I’ve been totally focused on a major overhaul of a manuscript this past month, and sharing some of that focus on my blog has helped me through the process. I’m winding down, but before I move on I have a couple of final revisions.
First, I’m scouring my 70, 0000 words to see which ones I don’t need. What I’ve discovered while doing this hunt for unnecessary words in the past is this: I usually find a better, more interesting way to phrase something when I discard them.
One of the most frequent culprits I like to root out is any form of the BE verb. Of course, you can’t get rid of all your Be verbs, but some you can. Here’s an example of what happened during a revision session.
“By eight the kids were finally in bed.”
“I tucked the kids into bed by eight.”
I liked the word tucked. It was more visual and more active. I felt it helped characterize my protagonist too because tucking conveyed caring, something I wanted the reader to know about this person.
Here are some other examples of what can happen to sentences when you’re able to delete those am, is are, was, were, be, been verbs.
Paloma will be tried today at ten a. m. (Ho hum.)
Paloma’s trial begins today at ten a.m. (Much more to the point and active.)
Mr. Polk was against the wall, his hands overhead. (So? What’s the point?)
Mr. Polk cowered against the wall, his hands overhead. (Now I can see Mr. Polk and I know something scary is happening to him.)
I was so scared, listening to the gunshots coming from outside my apartment door. (Really. Let’s talk about it over at lunch.)
Crouched and shaking behind the sofa, I cupped my hands over my ears to muffle the gunshots coming from outside my apartment door. (OMG!)
There is another of those words that can trot off to the trash, thank you very much, and that’s because where there’s a there, there’s a BE verb on its heels.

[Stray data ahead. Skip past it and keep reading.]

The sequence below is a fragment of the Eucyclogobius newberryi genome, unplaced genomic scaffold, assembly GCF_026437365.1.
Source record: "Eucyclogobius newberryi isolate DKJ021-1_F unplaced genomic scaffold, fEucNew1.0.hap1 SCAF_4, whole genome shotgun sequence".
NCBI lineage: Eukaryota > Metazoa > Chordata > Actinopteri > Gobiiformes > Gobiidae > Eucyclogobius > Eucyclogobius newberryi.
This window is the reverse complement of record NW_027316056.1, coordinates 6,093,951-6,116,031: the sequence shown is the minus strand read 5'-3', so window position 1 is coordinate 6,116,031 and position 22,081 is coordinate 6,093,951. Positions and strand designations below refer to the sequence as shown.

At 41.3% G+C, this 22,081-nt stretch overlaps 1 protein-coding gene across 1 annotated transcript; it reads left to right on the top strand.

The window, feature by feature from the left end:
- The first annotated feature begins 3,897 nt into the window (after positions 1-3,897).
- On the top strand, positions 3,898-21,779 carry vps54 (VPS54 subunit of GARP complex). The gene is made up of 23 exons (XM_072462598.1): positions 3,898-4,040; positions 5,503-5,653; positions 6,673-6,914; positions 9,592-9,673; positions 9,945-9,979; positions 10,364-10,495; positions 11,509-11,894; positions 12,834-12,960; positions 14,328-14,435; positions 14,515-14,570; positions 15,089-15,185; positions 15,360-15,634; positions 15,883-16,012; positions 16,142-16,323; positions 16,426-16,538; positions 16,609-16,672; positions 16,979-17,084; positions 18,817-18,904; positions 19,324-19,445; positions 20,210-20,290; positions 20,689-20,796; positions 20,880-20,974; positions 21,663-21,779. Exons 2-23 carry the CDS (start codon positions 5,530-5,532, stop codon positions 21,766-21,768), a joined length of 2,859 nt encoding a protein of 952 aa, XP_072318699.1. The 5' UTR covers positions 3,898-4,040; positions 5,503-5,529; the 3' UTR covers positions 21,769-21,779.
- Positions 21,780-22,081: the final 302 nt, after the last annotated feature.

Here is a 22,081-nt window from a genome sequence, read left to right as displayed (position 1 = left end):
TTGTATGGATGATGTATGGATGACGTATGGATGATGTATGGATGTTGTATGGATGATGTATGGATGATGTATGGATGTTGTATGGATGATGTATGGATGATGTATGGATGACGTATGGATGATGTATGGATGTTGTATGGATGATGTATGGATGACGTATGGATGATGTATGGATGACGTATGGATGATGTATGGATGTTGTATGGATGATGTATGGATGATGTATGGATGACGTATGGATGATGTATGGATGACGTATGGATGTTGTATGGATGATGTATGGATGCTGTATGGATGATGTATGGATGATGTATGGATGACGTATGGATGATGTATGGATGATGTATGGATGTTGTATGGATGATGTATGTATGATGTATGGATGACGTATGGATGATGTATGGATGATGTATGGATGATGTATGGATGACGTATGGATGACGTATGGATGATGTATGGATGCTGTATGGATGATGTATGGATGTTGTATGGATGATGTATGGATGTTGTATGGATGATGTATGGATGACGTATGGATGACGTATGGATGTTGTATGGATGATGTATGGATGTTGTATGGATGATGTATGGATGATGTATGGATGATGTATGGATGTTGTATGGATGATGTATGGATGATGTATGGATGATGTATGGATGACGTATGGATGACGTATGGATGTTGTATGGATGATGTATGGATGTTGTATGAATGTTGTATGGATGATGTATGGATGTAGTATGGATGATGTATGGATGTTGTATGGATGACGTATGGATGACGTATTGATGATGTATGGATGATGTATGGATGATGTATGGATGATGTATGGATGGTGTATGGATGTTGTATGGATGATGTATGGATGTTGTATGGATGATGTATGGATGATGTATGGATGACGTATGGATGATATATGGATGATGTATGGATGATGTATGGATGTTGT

There’s something evil in that house. (Blaach!)
Evil lurks in that house. (Euuuu!)
Also THAT clauses can really drag down a story, so I reduce them by deleting the head word, THAT.
I knew that he wanted a cat.
I knew he wanted a cat. (Easy peasy change and nobody will miss that THAT.)
Just Just Just Just Just
I read a novel not so long ago that just about drove me nuts. Just because things were just supposed to be happening at every turn in the story, didn’t justify (sorry) the use of “just” every other paragraph. I was just so fed up by the second chapter that I just picked up my pen and started crossing out one “just” after another. Since I’ve read that novel, I’ve just edited out “just” every time I use it.
Even is even beginning to annoy me. It’s not quite as irksome as “just,” but just about. I take out a lot of EVENs and after I’ve done that I don’t miss them.
I have a few more words that don’t make the cut, but this post is long enough already. Maybe you have some favorite unnecessary words you’d like to share with us?
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Stina Lindenblatt says
I'm really bad with the justs. Glad to hear it wasn't just me. 😉
Lisa Green says
Love it! Good reminder of what to look for when revising. Another of mine that come up too often is "but." Basically I look for any words that repeat to close to one another, like in the same paragraph.
Bish Denham says
WONDERFUL! I work on removing those "thats" too, and those "thens."
Oh, and I love the pictures you use!
THIS is my biggie.
Janet Ann Collins says
I couldn't believe how many "to be" words, "just"s, and "suddenly"s my editor had me remove from my first book. And I already knew they were no-nos, but didn't even realize I'd been using them a lot. Thanks for your comforting post. It's great to know I'm not the only one.
Jemi Fraser says
I smiled all the way through this – I could have written this exact post 🙂
Love the Find tool!
Tricia J. O'Brien says
Superb examples of changing passive sentences to active, exciting ones, Lee.
I'm always weeding out that and just but they still sneak in.
C. Lee McKenzie says
Paul nailed another good for nothing or at least overused word. Maybe. Yes! Let's cull those puppies and offer up the most perfect prose to our editors. 🙂 We'll probably get chocolate kisses, right? I mean in addition to a marvelous contract.
Shannon O'Donnell says
So right! I know I overuse just and there. Great Post! 🙂
Paul Greci says
Just, that, there–yes, I like to cut those words. Thanks for the reminder and conversion examples.
Another word that crops up in my writing is, maybe. Maybe a little too often. Maybe I need to cut it some, maybe.
Love it! I am going to go over my ms right now to cut the be verbs and justs!!!!!!!!!!!!!!! Perfect timing as this will be the final, final revision (I thought I was done, but I want to give it another once over with your tips!!)
MG Higgins says
Great suggestions. "Just" and "that" are pet peeves of mine, too, yet I continue to overuse them! I'm learning a lot from your revision posts–more please.